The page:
ICAA (International Coalition for Autism and All Abilities) interviewed “The Story of Luke” Writer/Director Alonso Mayo. Check it out:
Luke’s autism is approached in a realistic manner. He is not Dustin Hoffman’s savant character from “Rain Man.” Luke isn’t a human calculator who counts cards, but this does not make him any less of a compelling character. Director Alfonso Mayo approached Luke’s autism in a way that best reflects those living with autism.
(…) Hollywood take note, autism is NOT a setback, nor is it only interesting in the form of a genius character. Luke’s experience is just like the rest of my generation’s, autism or not. His determination is something all millennial kids can relate to.
“The Story of Luke” is not just any movie about autism; it’s a movie that can give the viewer a look into a world that can often be strange and mysterious to an outsider.
(…) I would learn while watching the film, Luke and I share a lot of similarities. We are both 25, both on the autism spectrum and both are looking for a relationship. What I related to most perhaps and more importantly is that we are both trying to find ourselves in a world that is full of things that can be sensory intense and can create sensory overload for us at times. I was happy to have had the opportunity to see this film.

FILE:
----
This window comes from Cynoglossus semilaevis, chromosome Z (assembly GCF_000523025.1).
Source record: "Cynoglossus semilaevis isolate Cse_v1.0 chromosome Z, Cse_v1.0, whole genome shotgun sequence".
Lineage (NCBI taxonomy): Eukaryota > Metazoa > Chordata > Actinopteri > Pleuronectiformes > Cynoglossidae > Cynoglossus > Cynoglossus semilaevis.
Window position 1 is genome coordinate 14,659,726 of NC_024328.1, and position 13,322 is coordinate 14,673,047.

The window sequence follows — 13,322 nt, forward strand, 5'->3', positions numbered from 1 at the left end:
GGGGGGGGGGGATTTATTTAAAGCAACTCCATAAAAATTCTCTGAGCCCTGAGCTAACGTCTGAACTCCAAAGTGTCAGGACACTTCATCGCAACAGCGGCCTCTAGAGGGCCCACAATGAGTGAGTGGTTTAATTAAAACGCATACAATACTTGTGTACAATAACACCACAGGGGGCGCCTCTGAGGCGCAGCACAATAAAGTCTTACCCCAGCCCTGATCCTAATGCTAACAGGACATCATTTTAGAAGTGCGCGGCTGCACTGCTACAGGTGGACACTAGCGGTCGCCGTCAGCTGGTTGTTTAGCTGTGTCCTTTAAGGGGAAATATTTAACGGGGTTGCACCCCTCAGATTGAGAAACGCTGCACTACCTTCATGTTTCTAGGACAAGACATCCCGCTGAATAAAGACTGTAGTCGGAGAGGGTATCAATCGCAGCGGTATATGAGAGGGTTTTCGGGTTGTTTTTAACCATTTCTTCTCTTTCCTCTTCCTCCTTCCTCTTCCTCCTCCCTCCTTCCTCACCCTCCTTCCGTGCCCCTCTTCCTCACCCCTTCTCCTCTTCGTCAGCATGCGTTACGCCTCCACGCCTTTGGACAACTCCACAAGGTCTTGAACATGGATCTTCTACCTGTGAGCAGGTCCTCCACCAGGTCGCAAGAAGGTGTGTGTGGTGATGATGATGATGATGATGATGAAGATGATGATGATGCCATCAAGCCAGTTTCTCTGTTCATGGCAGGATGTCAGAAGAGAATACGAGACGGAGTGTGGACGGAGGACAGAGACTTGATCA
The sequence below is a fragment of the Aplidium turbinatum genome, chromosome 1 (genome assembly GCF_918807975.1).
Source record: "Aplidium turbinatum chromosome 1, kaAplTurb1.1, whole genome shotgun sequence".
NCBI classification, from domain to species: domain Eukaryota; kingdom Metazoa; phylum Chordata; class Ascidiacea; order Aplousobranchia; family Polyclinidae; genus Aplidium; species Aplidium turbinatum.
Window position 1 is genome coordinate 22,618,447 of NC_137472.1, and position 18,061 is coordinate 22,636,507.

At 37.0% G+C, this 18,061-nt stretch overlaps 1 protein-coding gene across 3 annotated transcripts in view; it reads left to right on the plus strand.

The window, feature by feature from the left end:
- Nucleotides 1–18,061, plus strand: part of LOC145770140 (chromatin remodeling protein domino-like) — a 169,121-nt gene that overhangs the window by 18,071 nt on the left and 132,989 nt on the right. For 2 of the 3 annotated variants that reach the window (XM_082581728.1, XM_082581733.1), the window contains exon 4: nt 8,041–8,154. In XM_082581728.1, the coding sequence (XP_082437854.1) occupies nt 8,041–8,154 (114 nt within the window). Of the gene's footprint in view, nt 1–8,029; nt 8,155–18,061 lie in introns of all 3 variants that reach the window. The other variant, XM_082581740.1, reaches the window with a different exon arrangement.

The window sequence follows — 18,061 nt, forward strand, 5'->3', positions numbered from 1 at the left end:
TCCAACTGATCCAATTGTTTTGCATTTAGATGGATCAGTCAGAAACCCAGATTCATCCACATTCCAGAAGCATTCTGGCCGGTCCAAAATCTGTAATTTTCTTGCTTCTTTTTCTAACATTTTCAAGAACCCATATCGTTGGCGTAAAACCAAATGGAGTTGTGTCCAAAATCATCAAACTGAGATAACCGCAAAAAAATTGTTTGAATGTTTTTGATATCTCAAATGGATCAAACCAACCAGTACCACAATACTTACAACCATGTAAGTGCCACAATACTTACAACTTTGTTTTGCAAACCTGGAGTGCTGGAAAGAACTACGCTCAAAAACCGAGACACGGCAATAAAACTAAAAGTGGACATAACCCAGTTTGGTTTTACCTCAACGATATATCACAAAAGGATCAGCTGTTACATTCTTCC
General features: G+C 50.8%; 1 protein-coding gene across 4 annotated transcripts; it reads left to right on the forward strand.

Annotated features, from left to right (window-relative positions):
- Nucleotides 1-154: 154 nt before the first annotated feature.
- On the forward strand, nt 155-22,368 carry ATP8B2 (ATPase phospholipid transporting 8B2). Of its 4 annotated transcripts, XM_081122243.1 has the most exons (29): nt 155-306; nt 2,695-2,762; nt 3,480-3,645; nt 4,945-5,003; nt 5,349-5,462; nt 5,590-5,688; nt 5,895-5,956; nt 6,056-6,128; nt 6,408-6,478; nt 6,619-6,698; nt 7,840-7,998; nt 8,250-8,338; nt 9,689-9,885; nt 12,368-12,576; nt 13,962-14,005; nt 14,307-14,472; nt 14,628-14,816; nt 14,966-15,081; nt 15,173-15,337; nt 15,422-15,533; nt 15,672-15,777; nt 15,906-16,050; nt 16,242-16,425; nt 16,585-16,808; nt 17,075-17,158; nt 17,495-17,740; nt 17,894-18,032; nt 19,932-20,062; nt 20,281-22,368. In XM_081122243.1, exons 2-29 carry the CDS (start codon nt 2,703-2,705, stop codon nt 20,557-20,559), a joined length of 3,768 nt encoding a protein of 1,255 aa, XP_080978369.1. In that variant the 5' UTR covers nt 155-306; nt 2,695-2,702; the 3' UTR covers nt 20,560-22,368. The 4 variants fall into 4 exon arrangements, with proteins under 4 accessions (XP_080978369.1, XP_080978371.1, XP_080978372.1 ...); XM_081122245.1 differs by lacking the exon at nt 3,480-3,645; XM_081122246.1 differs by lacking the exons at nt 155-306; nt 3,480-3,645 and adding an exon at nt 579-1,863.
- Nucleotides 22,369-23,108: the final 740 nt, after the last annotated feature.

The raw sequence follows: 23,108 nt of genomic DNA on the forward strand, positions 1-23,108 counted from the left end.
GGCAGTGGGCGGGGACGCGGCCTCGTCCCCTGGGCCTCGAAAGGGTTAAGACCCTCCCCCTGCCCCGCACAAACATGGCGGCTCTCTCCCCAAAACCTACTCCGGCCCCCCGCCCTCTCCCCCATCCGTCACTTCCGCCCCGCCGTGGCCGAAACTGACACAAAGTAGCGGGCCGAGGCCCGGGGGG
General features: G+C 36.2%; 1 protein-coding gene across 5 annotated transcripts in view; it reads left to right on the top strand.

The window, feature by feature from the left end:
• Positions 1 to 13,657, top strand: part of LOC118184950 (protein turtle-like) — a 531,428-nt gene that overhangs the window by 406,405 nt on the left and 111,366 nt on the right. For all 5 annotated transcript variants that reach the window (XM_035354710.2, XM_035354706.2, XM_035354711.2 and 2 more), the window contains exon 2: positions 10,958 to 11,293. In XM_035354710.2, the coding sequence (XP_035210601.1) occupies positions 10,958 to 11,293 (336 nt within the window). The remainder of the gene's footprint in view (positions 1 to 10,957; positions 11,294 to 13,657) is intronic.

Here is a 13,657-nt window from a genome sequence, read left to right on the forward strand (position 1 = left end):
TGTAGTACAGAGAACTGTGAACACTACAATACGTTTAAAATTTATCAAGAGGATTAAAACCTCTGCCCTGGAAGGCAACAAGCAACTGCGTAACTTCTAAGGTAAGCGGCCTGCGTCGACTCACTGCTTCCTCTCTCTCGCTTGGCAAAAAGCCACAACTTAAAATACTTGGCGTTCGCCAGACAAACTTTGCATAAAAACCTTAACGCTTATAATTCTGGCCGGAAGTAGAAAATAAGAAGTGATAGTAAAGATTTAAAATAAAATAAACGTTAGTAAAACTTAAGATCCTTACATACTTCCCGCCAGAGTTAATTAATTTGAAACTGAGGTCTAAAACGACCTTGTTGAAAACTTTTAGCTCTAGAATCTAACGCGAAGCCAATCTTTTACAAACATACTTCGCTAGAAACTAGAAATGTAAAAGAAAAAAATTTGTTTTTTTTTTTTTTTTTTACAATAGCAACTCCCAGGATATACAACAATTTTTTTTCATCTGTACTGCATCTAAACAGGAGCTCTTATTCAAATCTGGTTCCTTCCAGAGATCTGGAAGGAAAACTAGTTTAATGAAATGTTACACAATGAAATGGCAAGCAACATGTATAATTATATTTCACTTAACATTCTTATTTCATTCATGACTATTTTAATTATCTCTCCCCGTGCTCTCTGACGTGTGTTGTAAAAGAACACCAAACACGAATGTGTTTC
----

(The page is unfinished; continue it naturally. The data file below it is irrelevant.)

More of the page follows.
(…) One of the big high points for me was that the movie and specifically Luke’s character wasn’t overshadowed by his autism. His character showed that regardless of having autism or not we all have struggles that we have to overcome. Sometimes people look at those with autism like they are a completely different species… Luke is a living testament that that couldn’t be any farther from the truth.
I loved watching the whole family dynamic transform with Luke in their lives. While it’s obvious they know nothing about autism and have had limited contact with him, by the end of the movie, the family has not only accepted Luke as a member of the family – they love him. More importantly, they need him. Luke’s relatives become compassionate, and it is the compassion that comes with day to day experience.